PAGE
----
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How to deal with difficult customers remotely

How to deal with difficult customers remotely

Posted 19th November, 2020 by Sarah

Whether you’re a designer, developer, marketer or creative, customer satisfaction is key to your business. You’ll know all too well that keeping clients happy is as much a science as it is an art. Pair the perfect product and/or service with the perfect customer experience, and you have a recipe for success.

Of course it’s a reality for any business that, from time-to-time, you’ll encounter a less than happy client. Coping with a tense situation can be tough. Remove the physical benefits of resolving an issue in person, and the challenge becomes further compounded.

But rest assured, you are not alone. And rest assured that remotely resolving a client issue is far from insurmountable.

Here are some tips to help you resolve a client issue at a distance...

Different types of tricky client personalities

As a business owner, you might encounter a range of tricky client personalities. Here are a handful…

The frustrated customer: Those who are prone to outbursts and have the ability to sour your day. Pro tip: Consider avoiding phrases such as “I’m sorry” in favour of being empathetic, patient and demonstrating a solution.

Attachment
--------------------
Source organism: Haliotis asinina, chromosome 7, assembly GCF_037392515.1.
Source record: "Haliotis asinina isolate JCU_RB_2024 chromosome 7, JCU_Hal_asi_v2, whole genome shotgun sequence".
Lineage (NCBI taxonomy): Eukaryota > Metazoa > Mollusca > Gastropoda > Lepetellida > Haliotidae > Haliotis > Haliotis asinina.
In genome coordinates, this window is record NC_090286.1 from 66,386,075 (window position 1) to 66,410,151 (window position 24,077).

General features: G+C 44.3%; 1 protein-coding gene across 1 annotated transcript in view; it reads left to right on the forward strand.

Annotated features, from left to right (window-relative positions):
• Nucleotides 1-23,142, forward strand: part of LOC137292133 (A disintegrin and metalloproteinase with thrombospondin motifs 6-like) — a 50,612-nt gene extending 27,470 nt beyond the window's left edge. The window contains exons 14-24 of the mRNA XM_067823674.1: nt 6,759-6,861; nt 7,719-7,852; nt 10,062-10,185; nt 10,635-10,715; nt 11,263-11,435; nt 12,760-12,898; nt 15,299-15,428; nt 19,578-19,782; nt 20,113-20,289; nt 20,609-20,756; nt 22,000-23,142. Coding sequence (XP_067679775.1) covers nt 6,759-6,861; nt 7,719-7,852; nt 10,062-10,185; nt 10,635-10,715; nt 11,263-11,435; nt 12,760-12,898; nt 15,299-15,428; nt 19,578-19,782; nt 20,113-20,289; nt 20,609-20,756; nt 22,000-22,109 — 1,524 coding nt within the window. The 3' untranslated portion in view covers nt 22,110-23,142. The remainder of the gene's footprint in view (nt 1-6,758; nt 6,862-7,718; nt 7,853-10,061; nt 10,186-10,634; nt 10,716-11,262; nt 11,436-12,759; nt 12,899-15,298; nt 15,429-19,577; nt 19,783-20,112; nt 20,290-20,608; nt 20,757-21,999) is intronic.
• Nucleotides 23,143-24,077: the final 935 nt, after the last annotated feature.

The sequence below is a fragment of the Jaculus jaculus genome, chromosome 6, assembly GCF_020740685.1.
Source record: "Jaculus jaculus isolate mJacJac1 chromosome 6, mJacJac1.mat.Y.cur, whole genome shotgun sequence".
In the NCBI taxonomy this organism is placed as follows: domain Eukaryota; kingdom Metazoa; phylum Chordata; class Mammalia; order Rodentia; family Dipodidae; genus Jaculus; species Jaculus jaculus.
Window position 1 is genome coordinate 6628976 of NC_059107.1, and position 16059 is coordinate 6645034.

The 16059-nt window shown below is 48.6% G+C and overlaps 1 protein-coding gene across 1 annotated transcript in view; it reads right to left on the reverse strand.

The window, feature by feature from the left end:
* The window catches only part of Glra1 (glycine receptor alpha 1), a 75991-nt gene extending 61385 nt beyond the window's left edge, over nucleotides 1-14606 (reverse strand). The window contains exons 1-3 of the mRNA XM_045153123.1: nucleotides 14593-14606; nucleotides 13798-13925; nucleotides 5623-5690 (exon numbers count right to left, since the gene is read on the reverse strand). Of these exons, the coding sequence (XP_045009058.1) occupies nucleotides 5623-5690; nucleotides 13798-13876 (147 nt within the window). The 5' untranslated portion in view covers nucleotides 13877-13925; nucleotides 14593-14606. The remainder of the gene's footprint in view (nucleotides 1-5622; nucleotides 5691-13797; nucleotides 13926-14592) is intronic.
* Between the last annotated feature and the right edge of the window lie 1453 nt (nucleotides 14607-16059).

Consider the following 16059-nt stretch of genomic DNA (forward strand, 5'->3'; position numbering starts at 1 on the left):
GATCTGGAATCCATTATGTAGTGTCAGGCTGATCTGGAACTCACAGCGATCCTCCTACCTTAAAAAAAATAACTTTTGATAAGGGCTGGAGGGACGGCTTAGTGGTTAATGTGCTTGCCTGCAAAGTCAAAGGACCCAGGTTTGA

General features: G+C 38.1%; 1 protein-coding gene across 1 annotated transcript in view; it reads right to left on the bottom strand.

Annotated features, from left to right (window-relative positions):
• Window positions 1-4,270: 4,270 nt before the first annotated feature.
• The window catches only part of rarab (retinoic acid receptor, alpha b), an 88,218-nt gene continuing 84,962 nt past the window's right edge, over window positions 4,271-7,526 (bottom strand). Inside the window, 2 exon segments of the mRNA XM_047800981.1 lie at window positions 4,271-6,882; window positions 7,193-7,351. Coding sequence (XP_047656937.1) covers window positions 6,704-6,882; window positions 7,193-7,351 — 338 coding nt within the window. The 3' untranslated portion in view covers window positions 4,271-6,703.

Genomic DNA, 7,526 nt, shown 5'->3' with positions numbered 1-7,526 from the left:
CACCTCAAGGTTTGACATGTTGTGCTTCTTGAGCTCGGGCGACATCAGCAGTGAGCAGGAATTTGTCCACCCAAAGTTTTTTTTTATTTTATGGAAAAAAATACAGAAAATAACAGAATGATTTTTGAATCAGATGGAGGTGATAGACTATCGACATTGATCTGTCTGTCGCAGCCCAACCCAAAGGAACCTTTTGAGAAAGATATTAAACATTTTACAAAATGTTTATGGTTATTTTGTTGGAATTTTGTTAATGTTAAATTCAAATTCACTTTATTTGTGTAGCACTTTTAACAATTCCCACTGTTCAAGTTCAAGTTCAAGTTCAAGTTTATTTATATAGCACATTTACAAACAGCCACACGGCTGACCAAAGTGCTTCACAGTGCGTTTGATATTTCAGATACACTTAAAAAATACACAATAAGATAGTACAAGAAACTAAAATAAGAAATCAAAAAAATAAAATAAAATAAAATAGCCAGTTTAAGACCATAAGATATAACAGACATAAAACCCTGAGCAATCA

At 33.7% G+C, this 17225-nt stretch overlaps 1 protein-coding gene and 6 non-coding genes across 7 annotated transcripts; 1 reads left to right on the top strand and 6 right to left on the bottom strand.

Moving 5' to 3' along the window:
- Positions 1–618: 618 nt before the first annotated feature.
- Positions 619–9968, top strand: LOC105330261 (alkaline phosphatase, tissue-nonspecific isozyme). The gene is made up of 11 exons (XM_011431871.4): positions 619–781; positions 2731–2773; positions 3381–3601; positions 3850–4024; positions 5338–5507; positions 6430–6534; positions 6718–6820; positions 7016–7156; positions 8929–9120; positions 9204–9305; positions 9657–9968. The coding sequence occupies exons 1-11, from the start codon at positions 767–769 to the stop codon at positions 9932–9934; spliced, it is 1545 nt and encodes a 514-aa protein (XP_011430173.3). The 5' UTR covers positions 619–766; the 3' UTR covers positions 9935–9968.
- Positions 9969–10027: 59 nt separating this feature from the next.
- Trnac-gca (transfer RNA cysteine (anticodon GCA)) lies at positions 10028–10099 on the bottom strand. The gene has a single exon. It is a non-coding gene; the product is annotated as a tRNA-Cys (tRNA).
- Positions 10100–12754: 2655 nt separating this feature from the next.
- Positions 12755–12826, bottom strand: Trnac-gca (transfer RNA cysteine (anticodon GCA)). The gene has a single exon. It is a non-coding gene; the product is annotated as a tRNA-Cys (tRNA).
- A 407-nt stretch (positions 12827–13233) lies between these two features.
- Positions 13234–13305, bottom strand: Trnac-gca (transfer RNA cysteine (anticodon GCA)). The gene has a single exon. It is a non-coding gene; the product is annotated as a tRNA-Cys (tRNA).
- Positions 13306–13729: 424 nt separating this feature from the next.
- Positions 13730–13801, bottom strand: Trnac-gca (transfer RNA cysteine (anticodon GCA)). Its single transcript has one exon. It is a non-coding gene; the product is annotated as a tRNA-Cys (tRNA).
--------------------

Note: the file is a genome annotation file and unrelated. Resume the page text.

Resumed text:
The indecisive customer: The brief was agreed, clear and set in stone. Yet the customer isn’t happy with the result. Needless to say, your time could be better spent nurturing more decisive, paying customers.
Pro tip: No two customers are the same. So, with this personality type, present them fewer options. Reducing the range of choice can increase their confidence whilst decreasing their indecision.

The keyboard customer: Some customers simply won’t tell you they are frustrated. Those who lack the confidence to vent directly often stay quiet (which is good for nobody). Others, conversely, might take to the online space, publicly airing their grievances on review and social media sites.

Pro tip: Consider stating your case publicly and offer a solution where possible. In doing so, resist the temptation to fire back with venom. Remember: the lines between online and real-life have become blurred and prospective customers might happen across these public conversations.

When and how to respond

There can be any number of reasons a client is frustrated. In some cases, it could be a simple misunderstanding. In others, they might have a legitimate grievance. Either way, in the first instance, you need to respond. To investigate. To keep an open mind. Be mindful of their suspected personality type, but be careful to not simply put them in a box.